If we succeed, life in our solar system will seek out the densest form of power that its metabolism can tolerate. I expect that it will be able to tolerate a radioactive power source. Plutonium is a high-temperature semiconductor, with the conducting/insulating phase transition being controlled by magnetic field at 700-900 degrees Kelvin at sea level pressure. The phase transition occurs at higher temperatures at higher pressure. Plutonium is a waste product of breeder reactors, which is why I used this in Apokalypsis. The densest form of power is hydrogen and the hydrogen-fusion reaction. Therefore, if life on Earth succeeds by evolving into non-carbon-based media, life on Earth will consume the hydrogen on our planet and will seek out the nearest source of hydrogen fuel.

Has this already happened elsewhere? Here is a supernova remnant ("Milne 56") which has undergone an asymmetric mass ejection, kicking it off in a direction. It is a very unusual star. Here is another unusual star. I don't know if these stars are "alive", but they are interesting. The Universe is very large.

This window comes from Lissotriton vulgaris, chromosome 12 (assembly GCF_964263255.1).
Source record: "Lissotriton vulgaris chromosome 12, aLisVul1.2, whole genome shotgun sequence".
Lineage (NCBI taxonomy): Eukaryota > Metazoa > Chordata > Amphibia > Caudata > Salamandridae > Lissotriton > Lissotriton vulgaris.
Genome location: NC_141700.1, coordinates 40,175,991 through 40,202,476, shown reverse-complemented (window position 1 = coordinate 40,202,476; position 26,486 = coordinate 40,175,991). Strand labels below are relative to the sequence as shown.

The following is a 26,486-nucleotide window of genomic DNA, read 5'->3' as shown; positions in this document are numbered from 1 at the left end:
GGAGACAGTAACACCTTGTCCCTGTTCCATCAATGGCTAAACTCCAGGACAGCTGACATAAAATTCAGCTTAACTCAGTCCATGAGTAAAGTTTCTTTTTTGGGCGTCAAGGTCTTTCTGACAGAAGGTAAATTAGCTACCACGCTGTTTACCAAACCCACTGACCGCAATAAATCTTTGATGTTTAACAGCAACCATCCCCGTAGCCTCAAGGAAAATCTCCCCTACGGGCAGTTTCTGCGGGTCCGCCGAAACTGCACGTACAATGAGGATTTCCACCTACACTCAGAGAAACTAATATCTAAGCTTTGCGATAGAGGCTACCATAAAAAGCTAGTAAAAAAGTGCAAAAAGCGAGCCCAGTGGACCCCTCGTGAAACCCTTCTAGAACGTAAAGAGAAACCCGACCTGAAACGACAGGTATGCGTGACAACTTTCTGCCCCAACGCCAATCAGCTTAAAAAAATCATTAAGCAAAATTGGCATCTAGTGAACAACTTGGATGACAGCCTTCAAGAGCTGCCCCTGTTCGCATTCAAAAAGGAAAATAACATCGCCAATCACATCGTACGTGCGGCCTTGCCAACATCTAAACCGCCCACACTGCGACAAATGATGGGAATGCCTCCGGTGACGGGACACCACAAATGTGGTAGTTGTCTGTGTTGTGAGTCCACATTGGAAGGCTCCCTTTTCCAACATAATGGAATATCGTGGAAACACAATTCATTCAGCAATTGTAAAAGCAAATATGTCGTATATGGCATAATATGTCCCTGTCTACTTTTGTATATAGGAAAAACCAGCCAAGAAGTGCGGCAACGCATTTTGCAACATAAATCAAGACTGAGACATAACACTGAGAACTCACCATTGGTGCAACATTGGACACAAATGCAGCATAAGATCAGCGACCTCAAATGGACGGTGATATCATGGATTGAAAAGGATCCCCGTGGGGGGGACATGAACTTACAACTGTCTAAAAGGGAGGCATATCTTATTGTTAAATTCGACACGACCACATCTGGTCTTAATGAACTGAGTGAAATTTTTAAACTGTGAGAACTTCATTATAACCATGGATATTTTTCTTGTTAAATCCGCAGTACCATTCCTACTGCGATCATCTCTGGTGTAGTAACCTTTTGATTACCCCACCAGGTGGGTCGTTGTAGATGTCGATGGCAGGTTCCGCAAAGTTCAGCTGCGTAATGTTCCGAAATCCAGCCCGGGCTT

Through written between 1997 and 2001, Apokalypsis deals with a number of very current topics: religion and technology, chaos in the Middle East, same-sex marriage, growing wealth disparity, social media, legalized drugs, the evolution of display technologies, the human desire to be surrounded by nature (the main character eventually gets work similar to Google Street View Trekker -- after you read Apokalypsis, you will see the outdoor backdrop scenes in the Wheel of Fortune* in a different light), bioengineering, global warming, extreme weather... the list goes on and on. Another prediction coming true: Recently announced production of opiods from genetically modified yeast. Another: Immersive VR between a first person and a stranger, where the stranger provides disturbing scenes to the first person for purpose of self-gratification of the stranger. See here. Another: Military controls a swarm of drones from another aircraft in the area.